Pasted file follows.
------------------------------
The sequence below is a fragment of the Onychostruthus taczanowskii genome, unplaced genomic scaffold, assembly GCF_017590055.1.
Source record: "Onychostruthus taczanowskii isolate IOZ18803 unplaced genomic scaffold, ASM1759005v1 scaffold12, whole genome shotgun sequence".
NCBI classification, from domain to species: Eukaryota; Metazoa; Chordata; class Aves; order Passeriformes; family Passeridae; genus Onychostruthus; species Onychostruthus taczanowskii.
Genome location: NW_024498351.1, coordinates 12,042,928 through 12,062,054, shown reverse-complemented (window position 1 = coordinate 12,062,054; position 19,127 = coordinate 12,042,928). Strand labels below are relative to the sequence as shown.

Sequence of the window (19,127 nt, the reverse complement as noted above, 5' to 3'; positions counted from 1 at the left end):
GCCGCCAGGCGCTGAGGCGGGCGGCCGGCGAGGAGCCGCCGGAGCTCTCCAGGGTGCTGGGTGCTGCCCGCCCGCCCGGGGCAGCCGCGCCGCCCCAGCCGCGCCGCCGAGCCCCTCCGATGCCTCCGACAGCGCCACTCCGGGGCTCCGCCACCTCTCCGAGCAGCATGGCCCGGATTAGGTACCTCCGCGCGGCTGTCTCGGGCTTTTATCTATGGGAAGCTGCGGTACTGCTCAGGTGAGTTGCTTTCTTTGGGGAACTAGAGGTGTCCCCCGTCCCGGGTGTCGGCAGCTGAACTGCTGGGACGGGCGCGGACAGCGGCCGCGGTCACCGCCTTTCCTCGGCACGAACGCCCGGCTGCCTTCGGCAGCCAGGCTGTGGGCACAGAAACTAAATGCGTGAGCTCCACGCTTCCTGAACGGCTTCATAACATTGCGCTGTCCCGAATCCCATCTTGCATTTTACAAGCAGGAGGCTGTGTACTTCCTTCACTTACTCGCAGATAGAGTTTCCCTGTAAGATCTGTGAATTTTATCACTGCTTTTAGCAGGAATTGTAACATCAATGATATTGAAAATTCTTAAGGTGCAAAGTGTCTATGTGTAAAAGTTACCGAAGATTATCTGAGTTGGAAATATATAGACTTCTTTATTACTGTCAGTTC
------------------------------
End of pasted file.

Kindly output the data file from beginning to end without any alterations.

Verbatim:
The sequence below is a fragment of the Onychostruthus taczanowskii genome, unplaced genomic scaffold, assembly GCF_017590055.1.
Source record: "Onychostruthus taczanowskii isolate IOZ18803 unplaced genomic scaffold, ASM1759005v1 scaffold12, whole genome shotgun sequence".
NCBI classification, from domain to species: Eukaryota; Metazoa; Chordata; class Aves; order Passeriformes; family Passeridae; genus Onychostruthus; species Onychostruthus taczanowskii.
Genome location: NW_024498351.1, coordinates 12,042,928 through 12,062,054, shown reverse-complemented (window position 1 = coordinate 12,062,054; position 19,127 = coordinate 12,042,928). Strand labels below are relative to the sequence as shown.

Sequence of the window (19,127 nt, the reverse complement as noted above, 5' to 3'; positions counted from 1 at the left end):
GCCGCCAGGCGCTGAGGCGGGCGGCCGGCGAGGAGCCGCCGGAGCTCTCCAGGGTGCTGGGTGCTGCCCGCCCGCCCGGGGCAGCCGCGCCGCCCCAGCCGCGCCGCCGAGCCCCTCCGATGCCTCCGACAGCGCCACTCCGGGGCTCCGCCACCTCTCCGAGCAGCATGGCCCGGATTAGGTACCTCCGCGCGGCTGTCTCGGGCTTTTATCTATGGGAAGCTGCGGTACTGCTCAGGTGAGTTGCTTTCTTTGGGGAACTAGAGGTGTCCCCCGTCCCGGGTGTCGGCAGCTGAACTGCTGGGACGGGCGCGGACAGCGGCCGCGGTCACCGCCTTTCCTCGGCACGAACGCCCGGCTGCCTTCGGCAGCCAGGCTGTGGGCACAGAAACTAAATGCGTGAGCTCCACGCTTCCTGAACGGCTTCATAACATTGCGCTGTCCCGAATCCCATCTTGCATTTTACAAGCAGGAGGCTGTGTACTTCCTTCACTTACTCGCAGATAGAGTTTCCCTGTAAGATCTGTGAATTTTATCACTGCTTTTAGCAGGAATTGTAACATCAATGATATTGAAAATTCTTAAGGTGCAAAGTGTCTATGTGTAAAAGTTACCGAAGATTATCTGAGTTGGAAATATATAGACTTCTTTATTACTGTCAGTTC